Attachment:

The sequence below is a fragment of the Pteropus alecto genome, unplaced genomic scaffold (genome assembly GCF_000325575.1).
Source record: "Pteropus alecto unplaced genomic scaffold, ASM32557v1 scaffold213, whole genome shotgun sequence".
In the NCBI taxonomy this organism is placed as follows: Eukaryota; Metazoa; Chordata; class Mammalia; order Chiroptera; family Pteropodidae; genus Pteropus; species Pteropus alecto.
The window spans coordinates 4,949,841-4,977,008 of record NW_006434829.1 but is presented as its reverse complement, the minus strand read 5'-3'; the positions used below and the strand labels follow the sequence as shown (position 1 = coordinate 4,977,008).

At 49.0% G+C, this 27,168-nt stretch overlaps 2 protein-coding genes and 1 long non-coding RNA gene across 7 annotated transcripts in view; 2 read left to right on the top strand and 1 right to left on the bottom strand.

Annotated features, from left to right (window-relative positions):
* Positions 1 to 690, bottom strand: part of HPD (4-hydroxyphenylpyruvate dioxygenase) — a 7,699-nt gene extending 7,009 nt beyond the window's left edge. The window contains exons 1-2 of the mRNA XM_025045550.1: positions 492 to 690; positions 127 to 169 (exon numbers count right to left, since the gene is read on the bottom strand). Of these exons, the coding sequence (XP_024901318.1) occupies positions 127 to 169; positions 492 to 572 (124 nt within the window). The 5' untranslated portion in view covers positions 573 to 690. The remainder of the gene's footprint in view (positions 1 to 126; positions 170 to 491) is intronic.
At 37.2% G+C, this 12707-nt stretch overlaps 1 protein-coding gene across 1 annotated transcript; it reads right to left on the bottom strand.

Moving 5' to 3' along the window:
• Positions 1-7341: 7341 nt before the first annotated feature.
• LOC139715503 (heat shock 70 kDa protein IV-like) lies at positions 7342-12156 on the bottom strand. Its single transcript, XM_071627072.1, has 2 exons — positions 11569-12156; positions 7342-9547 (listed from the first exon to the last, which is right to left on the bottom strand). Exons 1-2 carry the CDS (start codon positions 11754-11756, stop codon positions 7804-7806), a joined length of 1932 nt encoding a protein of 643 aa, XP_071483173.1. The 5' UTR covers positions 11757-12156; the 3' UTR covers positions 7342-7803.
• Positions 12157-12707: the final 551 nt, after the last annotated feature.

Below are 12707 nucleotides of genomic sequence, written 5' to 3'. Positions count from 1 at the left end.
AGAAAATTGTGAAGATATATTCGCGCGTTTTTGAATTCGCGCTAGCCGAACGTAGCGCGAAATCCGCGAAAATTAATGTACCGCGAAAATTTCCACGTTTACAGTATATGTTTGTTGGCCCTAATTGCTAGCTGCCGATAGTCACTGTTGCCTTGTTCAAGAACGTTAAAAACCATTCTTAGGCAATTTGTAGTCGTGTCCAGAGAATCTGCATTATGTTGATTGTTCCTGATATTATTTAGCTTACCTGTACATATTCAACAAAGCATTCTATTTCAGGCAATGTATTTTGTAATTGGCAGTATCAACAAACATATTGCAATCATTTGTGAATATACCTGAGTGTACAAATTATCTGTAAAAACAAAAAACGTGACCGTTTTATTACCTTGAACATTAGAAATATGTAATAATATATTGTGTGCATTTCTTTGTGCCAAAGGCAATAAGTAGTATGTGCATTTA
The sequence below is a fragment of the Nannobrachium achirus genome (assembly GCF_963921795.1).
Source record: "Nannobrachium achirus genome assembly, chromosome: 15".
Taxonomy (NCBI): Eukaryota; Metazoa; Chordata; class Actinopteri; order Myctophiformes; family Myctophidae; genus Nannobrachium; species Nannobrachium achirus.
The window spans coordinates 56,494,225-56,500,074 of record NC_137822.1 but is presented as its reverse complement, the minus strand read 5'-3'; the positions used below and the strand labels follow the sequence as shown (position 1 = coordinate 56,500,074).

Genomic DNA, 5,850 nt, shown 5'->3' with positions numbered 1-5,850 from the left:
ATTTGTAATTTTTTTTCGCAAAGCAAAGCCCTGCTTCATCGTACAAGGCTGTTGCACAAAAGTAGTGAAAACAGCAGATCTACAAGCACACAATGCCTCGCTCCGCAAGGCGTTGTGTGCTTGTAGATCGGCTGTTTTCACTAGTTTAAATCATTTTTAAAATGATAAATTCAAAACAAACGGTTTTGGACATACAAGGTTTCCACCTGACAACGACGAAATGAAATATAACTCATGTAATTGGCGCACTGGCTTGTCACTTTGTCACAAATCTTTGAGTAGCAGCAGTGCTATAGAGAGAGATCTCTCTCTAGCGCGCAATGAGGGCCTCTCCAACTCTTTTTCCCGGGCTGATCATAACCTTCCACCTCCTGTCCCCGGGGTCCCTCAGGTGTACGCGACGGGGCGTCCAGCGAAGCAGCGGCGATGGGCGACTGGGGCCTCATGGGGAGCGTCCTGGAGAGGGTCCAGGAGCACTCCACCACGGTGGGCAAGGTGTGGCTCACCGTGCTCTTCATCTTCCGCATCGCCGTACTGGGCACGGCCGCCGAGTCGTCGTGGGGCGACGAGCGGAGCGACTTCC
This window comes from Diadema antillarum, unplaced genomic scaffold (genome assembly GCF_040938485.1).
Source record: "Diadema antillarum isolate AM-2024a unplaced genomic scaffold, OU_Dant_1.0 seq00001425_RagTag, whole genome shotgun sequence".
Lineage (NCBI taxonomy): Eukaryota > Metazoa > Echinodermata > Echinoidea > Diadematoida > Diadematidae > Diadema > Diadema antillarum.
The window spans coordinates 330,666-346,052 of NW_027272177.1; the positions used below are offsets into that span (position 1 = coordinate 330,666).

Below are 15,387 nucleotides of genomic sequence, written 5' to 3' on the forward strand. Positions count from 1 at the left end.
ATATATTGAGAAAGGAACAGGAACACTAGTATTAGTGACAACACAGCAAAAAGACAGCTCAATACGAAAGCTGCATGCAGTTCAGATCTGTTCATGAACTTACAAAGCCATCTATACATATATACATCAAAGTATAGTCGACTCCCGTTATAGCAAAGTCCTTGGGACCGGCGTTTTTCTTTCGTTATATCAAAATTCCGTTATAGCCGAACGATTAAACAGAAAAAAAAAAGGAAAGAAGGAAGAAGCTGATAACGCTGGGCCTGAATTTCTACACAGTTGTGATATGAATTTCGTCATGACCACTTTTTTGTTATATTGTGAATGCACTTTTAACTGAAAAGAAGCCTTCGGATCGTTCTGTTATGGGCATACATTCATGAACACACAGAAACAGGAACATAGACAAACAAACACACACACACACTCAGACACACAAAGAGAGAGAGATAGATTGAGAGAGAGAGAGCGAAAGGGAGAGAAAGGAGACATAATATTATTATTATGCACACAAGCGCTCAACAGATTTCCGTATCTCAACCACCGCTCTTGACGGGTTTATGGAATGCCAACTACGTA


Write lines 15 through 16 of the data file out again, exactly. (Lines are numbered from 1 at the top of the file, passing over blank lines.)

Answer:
The sequence below is a fragment of the Nannobrachium achirus genome (assembly GCF_963921795.1).
Source record: "Nannobrachium achirus genome assembly, chromosome: 15".